If you find that your notes are getting ‘stuck’ in your throat or you experience sore throats after singing for a while, or if you find that you lose your voice after singing, then the cause is usually too much vocal tension.

In this video I’ll explain exactly what causes vocal tension and I have two super simple but uber effective exercises for you to work with that will help you sing without straining and remove your vocal tension for good.

Nicola x

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Practice Points

  1. Sing elevator slides with your tongue stuck out. (Stick your tongue RIGHT out! I was being a bit shy with my tongue-sticking-outing in the video)[spacer height=”20px”]
  2. Then try doing a structured scale or an arpeggio with your tongue stuck out.[spacer height=”20px”]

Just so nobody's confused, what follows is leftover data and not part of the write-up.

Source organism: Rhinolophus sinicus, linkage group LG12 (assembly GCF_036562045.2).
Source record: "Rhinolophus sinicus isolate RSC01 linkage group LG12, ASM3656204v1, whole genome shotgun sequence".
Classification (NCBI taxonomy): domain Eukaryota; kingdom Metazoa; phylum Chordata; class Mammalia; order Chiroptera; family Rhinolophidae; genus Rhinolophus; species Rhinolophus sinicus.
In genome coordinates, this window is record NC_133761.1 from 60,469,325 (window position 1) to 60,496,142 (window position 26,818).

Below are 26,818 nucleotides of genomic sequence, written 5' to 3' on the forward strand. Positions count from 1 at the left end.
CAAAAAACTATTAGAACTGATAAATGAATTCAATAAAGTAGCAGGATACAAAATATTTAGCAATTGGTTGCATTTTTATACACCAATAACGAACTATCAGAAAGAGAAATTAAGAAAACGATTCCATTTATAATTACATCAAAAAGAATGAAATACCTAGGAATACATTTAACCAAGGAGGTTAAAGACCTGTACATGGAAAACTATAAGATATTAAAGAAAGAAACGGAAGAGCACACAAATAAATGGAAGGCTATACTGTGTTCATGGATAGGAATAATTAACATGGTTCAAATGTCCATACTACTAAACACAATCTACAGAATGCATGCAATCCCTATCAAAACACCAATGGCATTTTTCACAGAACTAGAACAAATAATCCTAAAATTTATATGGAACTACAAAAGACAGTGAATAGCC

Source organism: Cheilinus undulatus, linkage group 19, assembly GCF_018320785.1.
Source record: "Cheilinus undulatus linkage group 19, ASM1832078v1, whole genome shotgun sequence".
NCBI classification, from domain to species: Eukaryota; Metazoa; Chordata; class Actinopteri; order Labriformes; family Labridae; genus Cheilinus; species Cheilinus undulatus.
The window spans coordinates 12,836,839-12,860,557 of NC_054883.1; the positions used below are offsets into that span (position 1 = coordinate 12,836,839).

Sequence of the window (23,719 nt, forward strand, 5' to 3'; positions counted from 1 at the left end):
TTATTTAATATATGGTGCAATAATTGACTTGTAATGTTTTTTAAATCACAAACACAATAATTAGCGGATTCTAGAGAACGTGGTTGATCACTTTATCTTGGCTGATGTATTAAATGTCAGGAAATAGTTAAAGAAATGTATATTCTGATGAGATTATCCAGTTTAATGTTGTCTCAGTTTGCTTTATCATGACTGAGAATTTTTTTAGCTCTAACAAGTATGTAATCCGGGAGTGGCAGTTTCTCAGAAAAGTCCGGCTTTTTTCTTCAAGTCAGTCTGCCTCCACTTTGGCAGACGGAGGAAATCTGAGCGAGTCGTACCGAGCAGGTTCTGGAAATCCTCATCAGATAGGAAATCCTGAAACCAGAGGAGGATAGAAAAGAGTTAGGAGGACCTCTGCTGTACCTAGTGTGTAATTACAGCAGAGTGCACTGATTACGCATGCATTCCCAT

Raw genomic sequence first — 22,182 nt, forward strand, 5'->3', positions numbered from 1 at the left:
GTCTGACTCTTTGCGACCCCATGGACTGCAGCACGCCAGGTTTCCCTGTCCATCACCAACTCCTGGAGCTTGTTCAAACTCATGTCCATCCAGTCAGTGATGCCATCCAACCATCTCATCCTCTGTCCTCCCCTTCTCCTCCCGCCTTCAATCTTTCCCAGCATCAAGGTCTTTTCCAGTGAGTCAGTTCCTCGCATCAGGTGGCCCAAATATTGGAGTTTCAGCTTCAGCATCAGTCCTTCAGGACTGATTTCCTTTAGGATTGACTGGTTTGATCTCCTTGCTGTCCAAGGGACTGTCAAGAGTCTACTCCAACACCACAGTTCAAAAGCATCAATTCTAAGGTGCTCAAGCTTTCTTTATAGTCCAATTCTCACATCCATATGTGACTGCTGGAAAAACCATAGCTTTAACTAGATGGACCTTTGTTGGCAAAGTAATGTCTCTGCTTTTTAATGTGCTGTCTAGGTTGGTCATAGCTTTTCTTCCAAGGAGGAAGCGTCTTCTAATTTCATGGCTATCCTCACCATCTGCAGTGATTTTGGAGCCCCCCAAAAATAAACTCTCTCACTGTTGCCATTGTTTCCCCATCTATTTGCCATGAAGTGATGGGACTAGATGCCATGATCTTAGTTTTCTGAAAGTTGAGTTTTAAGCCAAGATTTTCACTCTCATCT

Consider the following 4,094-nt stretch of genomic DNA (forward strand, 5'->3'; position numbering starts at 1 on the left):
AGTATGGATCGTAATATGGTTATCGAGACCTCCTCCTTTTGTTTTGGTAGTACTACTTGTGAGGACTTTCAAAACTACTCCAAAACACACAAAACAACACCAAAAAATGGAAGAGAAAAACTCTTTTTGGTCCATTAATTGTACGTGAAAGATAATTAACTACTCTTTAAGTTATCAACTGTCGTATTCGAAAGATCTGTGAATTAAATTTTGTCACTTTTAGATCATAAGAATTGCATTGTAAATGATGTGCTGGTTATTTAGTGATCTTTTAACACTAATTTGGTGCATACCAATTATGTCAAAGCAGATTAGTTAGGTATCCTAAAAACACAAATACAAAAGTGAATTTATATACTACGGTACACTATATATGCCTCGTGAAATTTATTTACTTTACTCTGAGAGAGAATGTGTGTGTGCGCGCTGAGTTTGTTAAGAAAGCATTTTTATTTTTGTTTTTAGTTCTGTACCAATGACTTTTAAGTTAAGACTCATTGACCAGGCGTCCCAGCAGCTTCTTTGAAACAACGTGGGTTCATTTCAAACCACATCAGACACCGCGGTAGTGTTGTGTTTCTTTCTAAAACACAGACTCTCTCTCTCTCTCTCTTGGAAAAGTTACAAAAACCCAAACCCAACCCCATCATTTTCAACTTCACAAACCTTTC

3. Once you’ve done that a few times, move onto the Lip Bubble. Do elevator slides and concentrate on keeping your throat really relaxed.[spacer height=”20px”]

Did you like this video and try out the exercises? Let me know how you went in the comments below.  

Video Summary

Vocal tension is primarily caused by your tongue being too tight. It is a muscle and all muscles develop muscle memory. If you experience a tight throat or you lose your voice after singing for a while then your tongue has ‘learned’ to be too tight so you need to retrain it.

Two exercises to reducing tongue tightness (and therefore vocal tension) are:

1. Sing your warm ups with your tongue stuck out.

This literally removes the tongue from the singing equation and will help your throat to relax.

2. Do the Lip Bubble.

The lip bubble is like blowing a raspberry with an aaaah tone added to it. You want to see if you can keep the lip bubble going steadily until you run out of breath.

Add these two exercises to your warm up BEFORE you start singing songs to help retrain your tongue to become more relaxed.

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